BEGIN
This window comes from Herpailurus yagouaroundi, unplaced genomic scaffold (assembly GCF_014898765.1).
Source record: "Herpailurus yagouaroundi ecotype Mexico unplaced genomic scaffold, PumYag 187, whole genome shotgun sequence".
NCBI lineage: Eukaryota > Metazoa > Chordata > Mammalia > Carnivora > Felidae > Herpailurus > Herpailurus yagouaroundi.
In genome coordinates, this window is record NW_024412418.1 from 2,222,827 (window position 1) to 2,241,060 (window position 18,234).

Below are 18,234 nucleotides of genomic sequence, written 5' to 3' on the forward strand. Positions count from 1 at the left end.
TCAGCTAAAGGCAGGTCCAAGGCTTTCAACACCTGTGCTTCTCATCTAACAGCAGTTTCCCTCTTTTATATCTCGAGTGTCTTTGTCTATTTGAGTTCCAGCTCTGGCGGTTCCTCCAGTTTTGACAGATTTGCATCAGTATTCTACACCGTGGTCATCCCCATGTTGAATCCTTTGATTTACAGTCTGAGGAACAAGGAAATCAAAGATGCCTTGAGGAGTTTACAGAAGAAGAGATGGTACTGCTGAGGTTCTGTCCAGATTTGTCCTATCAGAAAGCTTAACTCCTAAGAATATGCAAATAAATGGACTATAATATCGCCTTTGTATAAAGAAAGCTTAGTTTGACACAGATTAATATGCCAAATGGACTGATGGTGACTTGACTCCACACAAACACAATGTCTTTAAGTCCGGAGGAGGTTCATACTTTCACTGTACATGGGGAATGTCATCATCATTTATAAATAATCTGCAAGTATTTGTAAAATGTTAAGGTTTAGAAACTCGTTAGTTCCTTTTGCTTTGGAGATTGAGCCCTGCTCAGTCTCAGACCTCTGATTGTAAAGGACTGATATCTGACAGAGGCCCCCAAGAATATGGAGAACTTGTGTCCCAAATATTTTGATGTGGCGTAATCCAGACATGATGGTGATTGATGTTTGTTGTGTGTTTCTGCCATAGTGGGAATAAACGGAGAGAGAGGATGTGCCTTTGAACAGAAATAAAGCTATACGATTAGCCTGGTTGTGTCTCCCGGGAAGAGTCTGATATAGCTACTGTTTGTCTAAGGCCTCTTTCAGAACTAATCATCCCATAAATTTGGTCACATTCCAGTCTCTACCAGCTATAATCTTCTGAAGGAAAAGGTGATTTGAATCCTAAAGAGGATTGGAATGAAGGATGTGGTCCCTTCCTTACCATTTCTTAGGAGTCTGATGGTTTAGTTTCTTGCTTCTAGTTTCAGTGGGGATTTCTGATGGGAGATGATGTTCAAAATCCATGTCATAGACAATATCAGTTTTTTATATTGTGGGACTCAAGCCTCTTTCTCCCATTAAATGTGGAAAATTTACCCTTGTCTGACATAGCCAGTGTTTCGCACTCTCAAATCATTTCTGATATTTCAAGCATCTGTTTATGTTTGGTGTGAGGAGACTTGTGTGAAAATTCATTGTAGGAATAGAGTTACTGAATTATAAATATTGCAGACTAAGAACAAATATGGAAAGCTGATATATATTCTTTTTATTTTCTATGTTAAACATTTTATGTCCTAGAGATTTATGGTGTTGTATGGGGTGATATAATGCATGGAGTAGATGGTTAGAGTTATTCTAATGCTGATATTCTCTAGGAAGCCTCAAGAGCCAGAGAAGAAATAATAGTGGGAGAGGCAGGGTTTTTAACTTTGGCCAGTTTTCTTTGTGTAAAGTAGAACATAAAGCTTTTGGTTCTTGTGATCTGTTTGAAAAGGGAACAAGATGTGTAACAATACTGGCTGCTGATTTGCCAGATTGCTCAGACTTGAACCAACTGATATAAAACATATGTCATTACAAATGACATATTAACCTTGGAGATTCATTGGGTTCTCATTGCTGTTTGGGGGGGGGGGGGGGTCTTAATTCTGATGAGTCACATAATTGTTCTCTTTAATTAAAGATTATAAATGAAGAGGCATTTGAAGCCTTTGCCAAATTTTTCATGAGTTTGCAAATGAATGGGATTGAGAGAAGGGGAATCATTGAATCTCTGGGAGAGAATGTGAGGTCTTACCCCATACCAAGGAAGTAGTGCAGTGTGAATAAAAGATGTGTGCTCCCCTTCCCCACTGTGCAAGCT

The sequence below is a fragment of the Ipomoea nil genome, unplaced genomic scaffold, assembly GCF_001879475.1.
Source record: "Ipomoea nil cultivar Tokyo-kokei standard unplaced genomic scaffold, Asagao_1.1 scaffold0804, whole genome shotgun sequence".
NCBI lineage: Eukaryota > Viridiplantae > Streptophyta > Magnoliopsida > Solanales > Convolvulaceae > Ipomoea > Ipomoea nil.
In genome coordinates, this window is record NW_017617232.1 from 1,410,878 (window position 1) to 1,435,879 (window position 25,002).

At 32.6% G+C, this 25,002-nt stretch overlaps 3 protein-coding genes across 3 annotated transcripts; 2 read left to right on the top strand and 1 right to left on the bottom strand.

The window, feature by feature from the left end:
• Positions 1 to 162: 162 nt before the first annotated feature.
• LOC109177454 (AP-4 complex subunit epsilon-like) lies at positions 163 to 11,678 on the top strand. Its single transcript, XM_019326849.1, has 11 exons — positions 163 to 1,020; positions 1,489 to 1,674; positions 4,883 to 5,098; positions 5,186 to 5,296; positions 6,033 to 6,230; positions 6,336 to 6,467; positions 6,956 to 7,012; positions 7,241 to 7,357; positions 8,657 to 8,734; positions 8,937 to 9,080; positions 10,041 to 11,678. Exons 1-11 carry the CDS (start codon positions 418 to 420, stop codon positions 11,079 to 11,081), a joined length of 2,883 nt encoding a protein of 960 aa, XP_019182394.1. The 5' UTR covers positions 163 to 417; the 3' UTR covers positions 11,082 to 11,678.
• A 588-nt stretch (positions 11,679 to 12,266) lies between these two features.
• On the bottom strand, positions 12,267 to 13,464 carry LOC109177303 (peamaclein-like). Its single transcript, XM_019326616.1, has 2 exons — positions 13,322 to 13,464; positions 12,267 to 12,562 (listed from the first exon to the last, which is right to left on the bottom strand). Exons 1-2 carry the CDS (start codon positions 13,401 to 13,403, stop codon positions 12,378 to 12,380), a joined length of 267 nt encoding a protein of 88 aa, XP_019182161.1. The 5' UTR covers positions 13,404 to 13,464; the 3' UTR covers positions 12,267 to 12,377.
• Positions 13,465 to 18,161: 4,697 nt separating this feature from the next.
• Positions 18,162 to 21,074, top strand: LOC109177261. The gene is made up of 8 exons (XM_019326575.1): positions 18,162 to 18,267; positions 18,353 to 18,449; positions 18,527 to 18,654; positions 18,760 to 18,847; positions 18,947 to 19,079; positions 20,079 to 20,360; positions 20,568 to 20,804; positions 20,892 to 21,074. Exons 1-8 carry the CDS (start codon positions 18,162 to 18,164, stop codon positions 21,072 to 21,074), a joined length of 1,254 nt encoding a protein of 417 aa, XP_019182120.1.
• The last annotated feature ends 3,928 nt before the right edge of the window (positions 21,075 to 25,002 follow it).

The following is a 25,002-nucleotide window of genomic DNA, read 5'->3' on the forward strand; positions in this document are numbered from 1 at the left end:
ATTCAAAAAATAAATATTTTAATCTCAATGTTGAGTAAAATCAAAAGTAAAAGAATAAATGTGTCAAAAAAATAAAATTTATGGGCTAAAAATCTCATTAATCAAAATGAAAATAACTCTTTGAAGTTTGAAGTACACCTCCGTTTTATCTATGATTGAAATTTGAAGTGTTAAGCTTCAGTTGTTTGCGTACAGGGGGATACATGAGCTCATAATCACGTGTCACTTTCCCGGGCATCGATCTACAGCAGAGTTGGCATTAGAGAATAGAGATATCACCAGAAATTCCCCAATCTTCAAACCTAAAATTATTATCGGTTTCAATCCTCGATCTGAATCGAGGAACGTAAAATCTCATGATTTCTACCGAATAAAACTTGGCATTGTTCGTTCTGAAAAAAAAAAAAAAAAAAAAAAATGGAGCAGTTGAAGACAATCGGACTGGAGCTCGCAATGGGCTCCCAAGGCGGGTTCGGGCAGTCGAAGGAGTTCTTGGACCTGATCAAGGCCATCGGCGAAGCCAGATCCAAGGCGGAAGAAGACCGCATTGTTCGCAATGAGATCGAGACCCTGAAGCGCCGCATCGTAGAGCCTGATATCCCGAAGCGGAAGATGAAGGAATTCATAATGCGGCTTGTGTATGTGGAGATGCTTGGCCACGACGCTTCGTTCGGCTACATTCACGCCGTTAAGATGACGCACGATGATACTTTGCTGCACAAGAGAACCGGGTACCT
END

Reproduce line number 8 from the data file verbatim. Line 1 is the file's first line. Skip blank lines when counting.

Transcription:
Source record: "Ipomoea nil cultivar Tokyo-kokei standard unplaced genomic scaffold, Asagao_1.1 scaffold0804, whole genome shotgun sequence".